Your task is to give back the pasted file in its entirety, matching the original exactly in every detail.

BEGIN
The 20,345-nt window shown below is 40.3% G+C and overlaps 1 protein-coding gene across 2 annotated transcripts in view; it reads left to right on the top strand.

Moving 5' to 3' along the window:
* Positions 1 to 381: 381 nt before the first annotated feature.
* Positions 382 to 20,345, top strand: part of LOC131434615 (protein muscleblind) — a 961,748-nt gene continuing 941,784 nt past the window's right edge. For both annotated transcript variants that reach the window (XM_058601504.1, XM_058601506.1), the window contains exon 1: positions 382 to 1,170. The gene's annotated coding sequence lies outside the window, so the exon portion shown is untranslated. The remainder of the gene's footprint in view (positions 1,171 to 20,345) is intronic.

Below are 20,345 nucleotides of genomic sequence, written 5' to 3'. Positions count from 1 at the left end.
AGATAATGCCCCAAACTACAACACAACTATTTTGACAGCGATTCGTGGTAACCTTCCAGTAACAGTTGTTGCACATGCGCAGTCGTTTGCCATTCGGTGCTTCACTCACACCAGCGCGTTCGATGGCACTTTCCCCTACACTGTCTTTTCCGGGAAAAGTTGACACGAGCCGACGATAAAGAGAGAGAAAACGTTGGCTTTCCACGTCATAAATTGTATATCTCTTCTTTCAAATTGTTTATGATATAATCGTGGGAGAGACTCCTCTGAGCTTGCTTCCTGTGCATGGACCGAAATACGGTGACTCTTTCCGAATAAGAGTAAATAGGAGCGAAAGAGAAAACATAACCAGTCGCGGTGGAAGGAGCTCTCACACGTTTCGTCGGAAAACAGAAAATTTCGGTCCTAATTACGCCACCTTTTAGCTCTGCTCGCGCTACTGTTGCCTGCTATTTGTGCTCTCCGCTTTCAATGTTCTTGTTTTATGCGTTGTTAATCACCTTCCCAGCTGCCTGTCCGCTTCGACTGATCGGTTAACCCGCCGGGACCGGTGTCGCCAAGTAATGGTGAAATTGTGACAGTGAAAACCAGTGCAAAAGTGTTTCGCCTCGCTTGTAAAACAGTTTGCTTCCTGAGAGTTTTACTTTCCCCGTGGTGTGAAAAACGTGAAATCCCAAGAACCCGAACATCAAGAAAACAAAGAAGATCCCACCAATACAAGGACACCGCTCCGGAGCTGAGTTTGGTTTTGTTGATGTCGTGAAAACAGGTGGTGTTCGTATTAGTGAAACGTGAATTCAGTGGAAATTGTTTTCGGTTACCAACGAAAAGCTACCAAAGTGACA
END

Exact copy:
The 20,345-nt window shown below is 40.3% G+C and overlaps 1 protein-coding gene across 2 annotated transcripts in view; it reads left to right on the top strand.

Moving 5' to 3' along the window:
* Positions 1 to 381: 381 nt before the first annotated feature.
* Positions 382 to 20,345, top strand: part of LOC131434615 (protein muscleblind) — a 961,748-nt gene continuing 941,784 nt past the window's right edge. For both annotated transcript variants that reach the window (XM_058601504.1, XM_058601506.1), the window contains exon 1: positions 382 to 1,170. The gene's annotated coding sequence lies outside the window, so the exon portion shown is untranslated. The remainder of the gene's footprint in view (positions 1,171 to 20,345) is intronic.

Below are 20,345 nucleotides of genomic sequence, written 5' to 3'. Positions count from 1 at the left end.
AGATAATGCCCCAAACTACAACACAACTATTTTGACAGCGATTCGTGGTAACCTTCCAGTAACAGTTGTTGCACATGCGCAGTCGTTTGCCATTCGGTGCTTCACTCACACCAGCGCGTTCGATGGCACTTTCCCCTACACTGTCTTTTCCGGGAAAAGTTGACACGAGCCGACGATAAAGAGAGAGAAAACGTTGGCTTTCCACGTCATAAATTGTATATCTCTTCTTTCAAATTGTTTATGATATAATCGTGGGAGAGACTCCTCTGAGCTTGCTTCCTGTGCATGGACCGAAATACGGTGACTCTTTCCGAATAAGAGTAAATAGGAGCGAAAGAGAAAACATAACCAGTCGCGGTGGAAGGAGCTCTCACACGTTTCGTCGGAAAACAGAAAATTTCGGTCCTAATTACGCCACCTTTTAGCTCTGCTCGCGCTACTGTTGCCTGCTATTTGTGCTCTCCGCTTTCAATGTTCTTGTTTTATGCGTTGTTAATCACCTTCCCAGCTGCCTGTCCGCTTCGACTGATCGGTTAACCCGCCGGGACCGGTGTCGCCAAGTAATGGTGAAATTGTGACAGTGAAAACCAGTGCAAAAGTGTTTCGCCTCGCTTGTAAAACAGTTTGCTTCCTGAGAGTTTTACTTTCCCCGTGGTGTGAAAAACGTGAAATCCCAAGAACCCGAACATCAAGAAAACAAAGAAGATCCCACCAATACAAGGACACCGCTCCGGAGCTGAGTTTGGTTTTGTTGATGTCGTGAAAACAGGTGGTGTTCGTATTAGTGAAACGTGAATTCAGTGGAAATTGTTTTCGGTTACCAACGAAAAGCTACCAAAGTGACA